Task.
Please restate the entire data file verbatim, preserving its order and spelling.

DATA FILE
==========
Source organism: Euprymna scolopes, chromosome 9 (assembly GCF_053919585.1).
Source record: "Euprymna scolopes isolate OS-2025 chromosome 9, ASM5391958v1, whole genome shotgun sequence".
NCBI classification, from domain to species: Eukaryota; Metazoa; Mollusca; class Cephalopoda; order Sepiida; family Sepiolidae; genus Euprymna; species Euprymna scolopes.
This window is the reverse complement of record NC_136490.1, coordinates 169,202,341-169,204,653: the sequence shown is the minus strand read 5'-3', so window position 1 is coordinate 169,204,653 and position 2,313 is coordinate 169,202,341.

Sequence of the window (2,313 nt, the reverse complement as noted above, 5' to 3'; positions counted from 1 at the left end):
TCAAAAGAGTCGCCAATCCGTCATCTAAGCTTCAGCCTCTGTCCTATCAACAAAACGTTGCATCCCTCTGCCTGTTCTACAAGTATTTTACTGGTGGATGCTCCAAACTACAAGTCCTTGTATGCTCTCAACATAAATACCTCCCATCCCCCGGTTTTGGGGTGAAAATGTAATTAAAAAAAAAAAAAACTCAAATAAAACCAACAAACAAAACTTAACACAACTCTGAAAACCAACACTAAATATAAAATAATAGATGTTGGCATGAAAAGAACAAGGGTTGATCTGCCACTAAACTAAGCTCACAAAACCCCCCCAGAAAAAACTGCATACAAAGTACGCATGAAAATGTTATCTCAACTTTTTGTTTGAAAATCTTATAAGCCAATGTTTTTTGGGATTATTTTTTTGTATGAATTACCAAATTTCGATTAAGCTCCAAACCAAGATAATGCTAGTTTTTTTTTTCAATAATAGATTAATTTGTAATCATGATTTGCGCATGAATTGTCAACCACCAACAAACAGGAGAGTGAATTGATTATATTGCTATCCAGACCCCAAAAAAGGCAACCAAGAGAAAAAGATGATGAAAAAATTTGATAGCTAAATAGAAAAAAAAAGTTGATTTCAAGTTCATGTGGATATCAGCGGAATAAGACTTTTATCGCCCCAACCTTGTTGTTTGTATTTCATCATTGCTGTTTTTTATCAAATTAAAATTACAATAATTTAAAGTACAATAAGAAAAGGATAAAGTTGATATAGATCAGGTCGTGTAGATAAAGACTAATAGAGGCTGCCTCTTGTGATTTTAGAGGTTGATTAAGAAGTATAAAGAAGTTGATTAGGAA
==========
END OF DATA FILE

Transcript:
Source organism: Euprymna scolopes, chromosome 9 (assembly GCF_053919585.1).
Source record: "Euprymna scolopes isolate OS-2025 chromosome 9, ASM5391958v1, whole genome shotgun sequence".
NCBI classification, from domain to species: Eukaryota; Metazoa; Mollusca; class Cephalopoda; order Sepiida; family Sepiolidae; genus Euprymna; species Euprymna scolopes.
This window is the reverse complement of record NC_136490.1, coordinates 169,202,341-169,204,653: the sequence shown is the minus strand read 5'-3', so window position 1 is coordinate 169,204,653 and position 2,313 is coordinate 169,202,341.

Sequence of the window (2,313 nt, the reverse complement as noted above, 5' to 3'; positions counted from 1 at the left end):
TCAAAAGAGTCGCCAATCCGTCATCTAAGCTTCAGCCTCTGTCCTATCAACAAAACGTTGCATCCCTCTGCCTGTTCTACAAGTATTTTACTGGTGGATGCTCCAAACTACAAGTCCTTGTATGCTCTCAACATAAATACCTCCCATCCCCCGGTTTTGGGGTGAAAATGTAATTAAAAAAAAAAAAAACTCAAATAAAACCAACAAACAAAACTTAACACAACTCTGAAAACCAACACTAAATATAAAATAATAGATGTTGGCATGAAAAGAACAAGGGTTGATCTGCCACTAAACTAAGCTCACAAAACCCCCCCAGAAAAAACTGCATACAAAGTACGCATGAAAATGTTATCTCAACTTTTTGTTTGAAAATCTTATAAGCCAATGTTTTTTGGGATTATTTTTTTGTATGAATTACCAAATTTCGATTAAGCTCCAAACCAAGATAATGCTAGTTTTTTTTTTCAATAATAGATTAATTTGTAATCATGATTTGCGCATGAATTGTCAACCACCAACAAACAGGAGAGTGAATTGATTATATTGCTATCCAGACCCCAAAAAAGGCAACCAAGAGAAAAAGATGATGAAAAAATTTGATAGCTAAATAGAAAAAAAAAGTTGATTTCAAGTTCATGTGGATATCAGCGGAATAAGACTTTTATCGCCCCAACCTTGTTGTTTGTATTTCATCATTGCTGTTTTTTATCAAATTAAAATTACAATAATTTAAAGTACAATAAGAAAAGGATAAAGTTGATATAGATCAGGTCGTGTAGATAAAGACTAATAGAGGCTGCCTCTTGTGATTTTAGAGGTTGATTAAGAAGTATAAAGAAGTTGATTAGGAA